MOC offering new degree, new major, online program
By Phyllis Moore
Published in News on July 22, 2005 1:45 PM
MOUNT OLIVE -- Mount Olive College will expand its course offerings this fall, to include a new degree, a new major, and an online criminal justice program.
The School of Business will add a degree in Management of Information Systems. The program is a degree completion program for working adults with either work experience in technology or an educational background in the field.
Kathy Best, dean of the school of business, said the addition was made by popular demand.
"We have a pretty substantial traditional program," she said. "The non-traditional has been so successful, we have had a demand for Management of Information Systems."
The program will be first introduced at the college's Research Triangle Park location in October, with plans to introduce it in Mount Olive in February, 2006.
Admission requirements include transferring in 60 semester hours, with 126 hours needed to complete the program. The curriculum focuses on the area of computer information systems, as well as accounting, research statistics, and an applied research project.
Mrs. Best said the new program will be beneficial in preparing people to work in a supervisory capacity over a staff that performs the day-to-day functions.
The college will also soon offer a major in instrumental music, with lessons given from the introductory to advanced levels.
"This is a dream come true for us to have an instrumental music program," said Barbara Kornegay, vice-president for enrollment. She said it will broadening the musical opportunities for students.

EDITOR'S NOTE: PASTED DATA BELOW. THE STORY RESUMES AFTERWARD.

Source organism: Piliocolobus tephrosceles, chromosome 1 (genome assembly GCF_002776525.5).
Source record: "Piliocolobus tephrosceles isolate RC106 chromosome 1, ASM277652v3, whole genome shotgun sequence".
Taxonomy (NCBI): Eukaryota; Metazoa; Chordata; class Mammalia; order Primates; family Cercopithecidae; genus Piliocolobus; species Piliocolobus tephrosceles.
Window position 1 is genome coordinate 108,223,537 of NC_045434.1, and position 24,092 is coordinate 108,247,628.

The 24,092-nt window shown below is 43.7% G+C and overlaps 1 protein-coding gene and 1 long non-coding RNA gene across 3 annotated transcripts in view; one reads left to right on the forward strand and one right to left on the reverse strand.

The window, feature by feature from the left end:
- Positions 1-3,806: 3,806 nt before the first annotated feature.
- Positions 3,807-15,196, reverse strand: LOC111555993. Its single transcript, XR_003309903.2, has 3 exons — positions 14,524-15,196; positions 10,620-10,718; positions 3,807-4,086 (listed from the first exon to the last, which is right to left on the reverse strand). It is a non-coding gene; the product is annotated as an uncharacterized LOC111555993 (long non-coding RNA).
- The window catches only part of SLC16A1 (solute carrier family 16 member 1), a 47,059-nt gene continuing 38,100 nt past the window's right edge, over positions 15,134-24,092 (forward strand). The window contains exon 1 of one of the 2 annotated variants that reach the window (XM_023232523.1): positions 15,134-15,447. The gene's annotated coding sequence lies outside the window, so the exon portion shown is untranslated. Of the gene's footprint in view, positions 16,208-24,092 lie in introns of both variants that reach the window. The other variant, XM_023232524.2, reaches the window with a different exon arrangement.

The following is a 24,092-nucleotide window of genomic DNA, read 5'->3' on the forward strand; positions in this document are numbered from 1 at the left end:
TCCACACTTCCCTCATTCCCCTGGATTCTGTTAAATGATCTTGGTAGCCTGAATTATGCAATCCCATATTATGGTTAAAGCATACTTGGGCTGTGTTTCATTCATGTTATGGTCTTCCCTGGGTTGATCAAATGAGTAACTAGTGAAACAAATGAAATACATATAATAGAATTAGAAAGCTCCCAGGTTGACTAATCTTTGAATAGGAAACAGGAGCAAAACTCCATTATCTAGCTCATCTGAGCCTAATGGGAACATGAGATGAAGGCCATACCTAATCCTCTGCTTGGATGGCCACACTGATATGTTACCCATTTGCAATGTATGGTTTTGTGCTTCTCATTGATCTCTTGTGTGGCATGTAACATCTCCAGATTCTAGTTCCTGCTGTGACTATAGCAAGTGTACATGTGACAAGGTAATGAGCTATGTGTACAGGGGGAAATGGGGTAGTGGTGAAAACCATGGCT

"They can major in instrumental music, have the opportunity to play in groups even if they don't want to major in it," she said. "We're hoping that kids will come in and say they played flute for three years, but don't have an instrument and we'll get one for them."
The college is currently securing instruments that will be used in the program, said Ellen Jordan, vice-president of academic affairs. Donations from the community would also be welcome, she said, particularly brass instruments.
Ms. Jordan said the program will be structured to familiarize students with a variety of instruments and will be helpful to those majoring in education.
"It can be for people who want to perform, want to teach privately, or minor in music," she said. "Perhaps the person wants to be in a church or community group, or as a hobby or avocation."
"I think the big following at first will probably be people that played in high school or played elsewhere," Mrs. Kornegay said. "Maybe they'll just have fun with it or take it as an elective."
The Criminal Justice Administration program, an accelerated degree completion program, will also be offered on-line beginning October 1.
"It is the same curriculum for the seated modular as the online cohort," said Dorothy Whitley, dean of the school of professional studies.
Whitley said the program provides more accessibility for working adults, especially those already in the criminal justice field working switch shifts.
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